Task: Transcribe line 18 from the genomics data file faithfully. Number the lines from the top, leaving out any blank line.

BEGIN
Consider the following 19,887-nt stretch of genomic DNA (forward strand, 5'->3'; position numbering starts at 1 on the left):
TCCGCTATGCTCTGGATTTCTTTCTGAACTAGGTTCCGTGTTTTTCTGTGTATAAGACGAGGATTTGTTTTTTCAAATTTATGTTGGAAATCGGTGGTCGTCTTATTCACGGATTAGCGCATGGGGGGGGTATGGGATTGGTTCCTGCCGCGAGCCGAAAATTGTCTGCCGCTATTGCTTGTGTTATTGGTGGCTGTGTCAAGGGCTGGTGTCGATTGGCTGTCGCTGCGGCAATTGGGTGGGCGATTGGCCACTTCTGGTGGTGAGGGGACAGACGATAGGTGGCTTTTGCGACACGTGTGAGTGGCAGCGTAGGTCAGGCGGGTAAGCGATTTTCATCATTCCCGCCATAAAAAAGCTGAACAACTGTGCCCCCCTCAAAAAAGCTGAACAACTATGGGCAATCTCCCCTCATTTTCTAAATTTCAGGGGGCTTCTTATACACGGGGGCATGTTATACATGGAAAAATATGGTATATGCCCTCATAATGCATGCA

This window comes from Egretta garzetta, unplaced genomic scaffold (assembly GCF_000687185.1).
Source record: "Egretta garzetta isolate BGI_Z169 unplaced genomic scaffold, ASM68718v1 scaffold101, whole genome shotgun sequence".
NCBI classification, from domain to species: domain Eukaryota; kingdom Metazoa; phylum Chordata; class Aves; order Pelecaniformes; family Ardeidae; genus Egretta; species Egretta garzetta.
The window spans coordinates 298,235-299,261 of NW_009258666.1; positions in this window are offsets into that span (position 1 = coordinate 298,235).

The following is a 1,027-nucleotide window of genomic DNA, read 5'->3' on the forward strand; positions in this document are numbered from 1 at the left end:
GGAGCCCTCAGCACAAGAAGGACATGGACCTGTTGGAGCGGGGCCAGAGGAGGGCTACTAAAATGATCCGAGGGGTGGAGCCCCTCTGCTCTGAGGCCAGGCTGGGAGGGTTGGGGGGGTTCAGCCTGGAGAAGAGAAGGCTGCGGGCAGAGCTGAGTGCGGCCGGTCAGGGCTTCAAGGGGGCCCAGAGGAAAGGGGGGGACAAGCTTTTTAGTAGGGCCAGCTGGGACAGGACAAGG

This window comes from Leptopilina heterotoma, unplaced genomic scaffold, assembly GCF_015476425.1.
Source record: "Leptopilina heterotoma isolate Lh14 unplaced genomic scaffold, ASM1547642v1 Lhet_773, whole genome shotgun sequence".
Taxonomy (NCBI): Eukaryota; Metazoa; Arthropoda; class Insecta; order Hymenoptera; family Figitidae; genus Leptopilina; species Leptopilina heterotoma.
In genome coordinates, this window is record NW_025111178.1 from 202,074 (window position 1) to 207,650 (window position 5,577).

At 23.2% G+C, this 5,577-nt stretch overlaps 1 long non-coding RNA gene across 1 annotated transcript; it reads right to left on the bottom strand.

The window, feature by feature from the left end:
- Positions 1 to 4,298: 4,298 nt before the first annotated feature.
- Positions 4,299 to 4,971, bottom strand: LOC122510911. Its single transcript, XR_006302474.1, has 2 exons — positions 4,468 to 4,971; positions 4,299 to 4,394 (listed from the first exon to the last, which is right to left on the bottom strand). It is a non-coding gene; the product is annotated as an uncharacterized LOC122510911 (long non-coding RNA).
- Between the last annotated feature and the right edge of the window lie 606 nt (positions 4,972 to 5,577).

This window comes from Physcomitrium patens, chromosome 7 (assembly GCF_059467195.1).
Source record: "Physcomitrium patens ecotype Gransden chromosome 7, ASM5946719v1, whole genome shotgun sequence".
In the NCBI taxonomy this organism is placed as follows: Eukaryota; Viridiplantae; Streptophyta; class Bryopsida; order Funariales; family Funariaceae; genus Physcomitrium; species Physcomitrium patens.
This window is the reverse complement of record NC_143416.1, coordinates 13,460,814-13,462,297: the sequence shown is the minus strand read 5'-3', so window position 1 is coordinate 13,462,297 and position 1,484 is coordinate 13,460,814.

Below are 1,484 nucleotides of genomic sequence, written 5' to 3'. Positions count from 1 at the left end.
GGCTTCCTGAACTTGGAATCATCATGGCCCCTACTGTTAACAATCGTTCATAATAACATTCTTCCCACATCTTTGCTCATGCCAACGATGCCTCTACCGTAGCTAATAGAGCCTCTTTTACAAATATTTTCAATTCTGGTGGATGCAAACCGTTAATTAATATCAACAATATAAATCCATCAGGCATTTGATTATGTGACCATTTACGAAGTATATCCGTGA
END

This window comes from Physcomitrium patens, chromosome 7 (assembly GCF_059467195.1).